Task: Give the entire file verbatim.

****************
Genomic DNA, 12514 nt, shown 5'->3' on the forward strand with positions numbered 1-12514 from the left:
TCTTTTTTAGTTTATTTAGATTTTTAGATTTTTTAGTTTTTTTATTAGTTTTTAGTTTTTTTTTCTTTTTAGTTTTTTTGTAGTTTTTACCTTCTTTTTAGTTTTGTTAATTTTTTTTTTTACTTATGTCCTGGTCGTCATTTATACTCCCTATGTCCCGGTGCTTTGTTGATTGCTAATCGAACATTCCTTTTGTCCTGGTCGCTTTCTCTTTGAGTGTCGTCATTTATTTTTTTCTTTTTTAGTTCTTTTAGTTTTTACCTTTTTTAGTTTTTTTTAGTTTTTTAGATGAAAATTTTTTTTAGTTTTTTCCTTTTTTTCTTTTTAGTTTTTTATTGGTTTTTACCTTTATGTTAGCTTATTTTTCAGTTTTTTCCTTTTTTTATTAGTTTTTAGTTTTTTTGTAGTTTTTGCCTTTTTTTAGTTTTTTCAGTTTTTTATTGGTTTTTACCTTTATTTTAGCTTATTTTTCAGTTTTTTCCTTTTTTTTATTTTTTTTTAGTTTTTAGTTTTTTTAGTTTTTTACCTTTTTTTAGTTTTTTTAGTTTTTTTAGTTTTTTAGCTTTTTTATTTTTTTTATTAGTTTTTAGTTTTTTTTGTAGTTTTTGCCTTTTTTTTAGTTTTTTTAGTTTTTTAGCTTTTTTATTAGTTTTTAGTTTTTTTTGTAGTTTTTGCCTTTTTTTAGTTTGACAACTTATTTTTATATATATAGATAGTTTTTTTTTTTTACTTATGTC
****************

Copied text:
Genomic DNA, 12514 nt, shown 5'->3' on the forward strand with positions numbered 1-12514 from the left:
TCTTTTTTAGTTTATTTAGATTTTTAGATTTTTTAGTTTTTTTATTAGTTTTTAGTTTTTTTTTCTTTTTAGTTTTTTTGTAGTTTTTACCTTCTTTTTAGTTTTGTTAATTTTTTTTTTTACTTATGTCCTGGTCGTCATTTATACTCCCTATGTCCCGGTGCTTTGTTGATTGCTAATCGAACATTCCTTTTGTCCTGGTCGCTTTCTCTTTGAGTGTCGTCATTTATTTTTTTCTTTTTTAGTTCTTTTAGTTTTTACCTTTTTTAGTTTTTTTTAGTTTTTTAGATGAAAATTTTTTTTAGTTTTTTCCTTTTTTTCTTTTTAGTTTTTTATTGGTTTTTACCTTTATGTTAGCTTATTTTTCAGTTTTTTCCTTTTTTTATTAGTTTTTAGTTTTTTTGTAGTTTTTGCCTTTTTTTAGTTTTTTCAGTTTTTTATTGGTTTTTACCTTTATTTTAGCTTATTTTTCAGTTTTTTCCTTTTTTTTATTTTTTTTTAGTTTTTAGTTTTTTTAGTTTTTTACCTTTTTTTAGTTTTTTTAGTTTTTTTAGTTTTTTAGCTTTTTTATTTTTTTTATTAGTTTTTAGTTTTTTTTGTAGTTTTTGCCTTTTTTTTAGTTTTTTTAGTTTTTTAGCTTTTTTATTAGTTTTTAGTTTTTTTTGTAGTTTTTGCCTTTTTTTAGTTTGACAACTTATTTTTATATATATAGATAGTTTTTTTTTTTTACTTATGTC